Simon MacMichael May 12 2017
A business that will launch this summer under the Cycle to Work scheme plans to give employees of companies signed up to the government initiative – provided they hit mileage targets agreed in advance.
Does that sound too good to be true? Well, here’s how it works, according to a report on Cycling Industry News.
The employee agrees how many miles they plan to ride under the salary-sacrifice scheme, which gives people tax breaks when buying a bike they will use to commute, with savings of between 25 and 40 per cent on the full price.
The employer commits to pay 20p per mile the employee agrees to commute – money that Free2Cycle says will be recouped several times over due to factors such as increased productivity and less absenteeism.
That predicted mileage will be multiplied by 20p to calculate the cost of the bike the employee would be entitled to, which is then ordered in the usual way under the scheme, with mileage subsequently tracked via a smartphone app.
CEO Eric G Craig told Cycling Industry News that bringing retailers on board was key to the business model, since not only would they “earn the majority of the margin they would have done in a traditional sale when they handle the handover,” but would also gain “a number of other benefits that will drive footfall and business back to retailers over the longer term.”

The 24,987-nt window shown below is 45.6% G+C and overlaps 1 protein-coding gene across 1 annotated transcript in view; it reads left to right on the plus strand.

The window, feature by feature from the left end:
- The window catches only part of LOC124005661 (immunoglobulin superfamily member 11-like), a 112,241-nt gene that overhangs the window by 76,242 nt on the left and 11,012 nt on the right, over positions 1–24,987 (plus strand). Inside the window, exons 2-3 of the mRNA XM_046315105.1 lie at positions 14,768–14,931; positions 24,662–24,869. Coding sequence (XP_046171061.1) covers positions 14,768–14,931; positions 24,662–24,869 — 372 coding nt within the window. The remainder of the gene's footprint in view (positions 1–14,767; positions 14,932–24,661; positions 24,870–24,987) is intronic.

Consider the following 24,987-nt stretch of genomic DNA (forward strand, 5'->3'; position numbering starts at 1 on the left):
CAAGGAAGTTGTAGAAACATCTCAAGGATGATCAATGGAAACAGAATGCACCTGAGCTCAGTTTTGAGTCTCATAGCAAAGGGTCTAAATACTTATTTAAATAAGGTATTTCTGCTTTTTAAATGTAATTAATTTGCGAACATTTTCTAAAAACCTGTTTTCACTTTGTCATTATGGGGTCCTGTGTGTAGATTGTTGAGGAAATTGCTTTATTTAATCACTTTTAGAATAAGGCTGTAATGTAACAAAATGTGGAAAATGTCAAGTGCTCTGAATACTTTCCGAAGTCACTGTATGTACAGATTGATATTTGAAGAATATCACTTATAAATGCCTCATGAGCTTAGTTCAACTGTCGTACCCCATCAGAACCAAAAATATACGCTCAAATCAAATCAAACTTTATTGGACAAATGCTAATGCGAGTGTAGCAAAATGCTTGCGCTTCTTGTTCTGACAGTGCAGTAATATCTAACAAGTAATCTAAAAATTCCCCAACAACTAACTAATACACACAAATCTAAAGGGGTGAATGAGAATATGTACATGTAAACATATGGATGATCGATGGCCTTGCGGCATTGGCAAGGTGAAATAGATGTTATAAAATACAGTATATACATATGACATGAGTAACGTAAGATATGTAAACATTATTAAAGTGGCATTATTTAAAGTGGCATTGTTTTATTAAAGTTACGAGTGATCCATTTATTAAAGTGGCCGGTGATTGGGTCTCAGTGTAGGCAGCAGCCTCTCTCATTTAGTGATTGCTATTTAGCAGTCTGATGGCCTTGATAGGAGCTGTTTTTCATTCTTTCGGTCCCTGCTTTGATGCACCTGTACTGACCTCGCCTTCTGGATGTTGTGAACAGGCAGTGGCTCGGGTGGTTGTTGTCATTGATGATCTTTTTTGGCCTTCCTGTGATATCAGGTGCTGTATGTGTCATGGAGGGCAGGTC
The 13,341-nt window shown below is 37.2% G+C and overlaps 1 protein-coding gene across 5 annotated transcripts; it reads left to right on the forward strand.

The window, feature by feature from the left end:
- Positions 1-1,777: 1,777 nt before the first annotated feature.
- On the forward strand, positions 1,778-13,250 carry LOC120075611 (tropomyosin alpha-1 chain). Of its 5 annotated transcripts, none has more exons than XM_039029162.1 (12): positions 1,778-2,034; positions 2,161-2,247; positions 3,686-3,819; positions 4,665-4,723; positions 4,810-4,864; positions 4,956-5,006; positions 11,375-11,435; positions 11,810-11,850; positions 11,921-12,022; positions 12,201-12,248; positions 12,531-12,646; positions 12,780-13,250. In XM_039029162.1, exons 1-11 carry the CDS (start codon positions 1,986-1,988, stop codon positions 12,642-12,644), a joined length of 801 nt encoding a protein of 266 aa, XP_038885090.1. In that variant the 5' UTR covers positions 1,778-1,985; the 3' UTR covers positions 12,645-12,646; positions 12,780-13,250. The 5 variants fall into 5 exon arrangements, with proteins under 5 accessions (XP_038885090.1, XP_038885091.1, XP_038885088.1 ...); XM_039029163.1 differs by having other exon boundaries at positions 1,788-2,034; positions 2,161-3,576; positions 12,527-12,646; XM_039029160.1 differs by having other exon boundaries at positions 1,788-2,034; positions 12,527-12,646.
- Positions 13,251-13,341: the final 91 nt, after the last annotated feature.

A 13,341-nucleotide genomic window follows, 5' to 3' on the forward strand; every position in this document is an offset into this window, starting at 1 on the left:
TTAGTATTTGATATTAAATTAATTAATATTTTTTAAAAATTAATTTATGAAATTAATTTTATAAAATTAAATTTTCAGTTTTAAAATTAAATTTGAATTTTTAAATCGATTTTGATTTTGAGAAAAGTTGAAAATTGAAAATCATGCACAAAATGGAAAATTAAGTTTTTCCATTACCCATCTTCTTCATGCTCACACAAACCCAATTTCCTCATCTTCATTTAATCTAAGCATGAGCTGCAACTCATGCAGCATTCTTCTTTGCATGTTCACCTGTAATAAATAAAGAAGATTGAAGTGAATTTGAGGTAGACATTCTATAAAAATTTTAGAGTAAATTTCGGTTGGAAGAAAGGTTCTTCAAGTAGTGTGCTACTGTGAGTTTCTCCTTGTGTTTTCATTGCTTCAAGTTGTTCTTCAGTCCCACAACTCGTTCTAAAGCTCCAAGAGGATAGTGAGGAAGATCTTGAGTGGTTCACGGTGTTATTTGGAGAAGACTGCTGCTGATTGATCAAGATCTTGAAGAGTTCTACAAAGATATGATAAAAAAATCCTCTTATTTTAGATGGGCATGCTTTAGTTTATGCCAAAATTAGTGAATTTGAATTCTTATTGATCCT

He said that the commitment by the employer to pay 20p per mile commuted by the member of staff “is likely to equate to a cost of £20 to £30 per month with a tenfold benefit being realistically achieved by many employers as a result of increased productivity, reduced sick days, decreased late arrivals, reduced parking costs and other benefits.”
It will also offer rewards to people who hit their commute distance targets.
“The objective of Free2Cycle is not only to get those who already cycle to take up a free bike, but to help and encourage those who could cycle but currently choose other methods of transport to get to and from work,” Craig explained.
You can find more information about Free2Cycle here.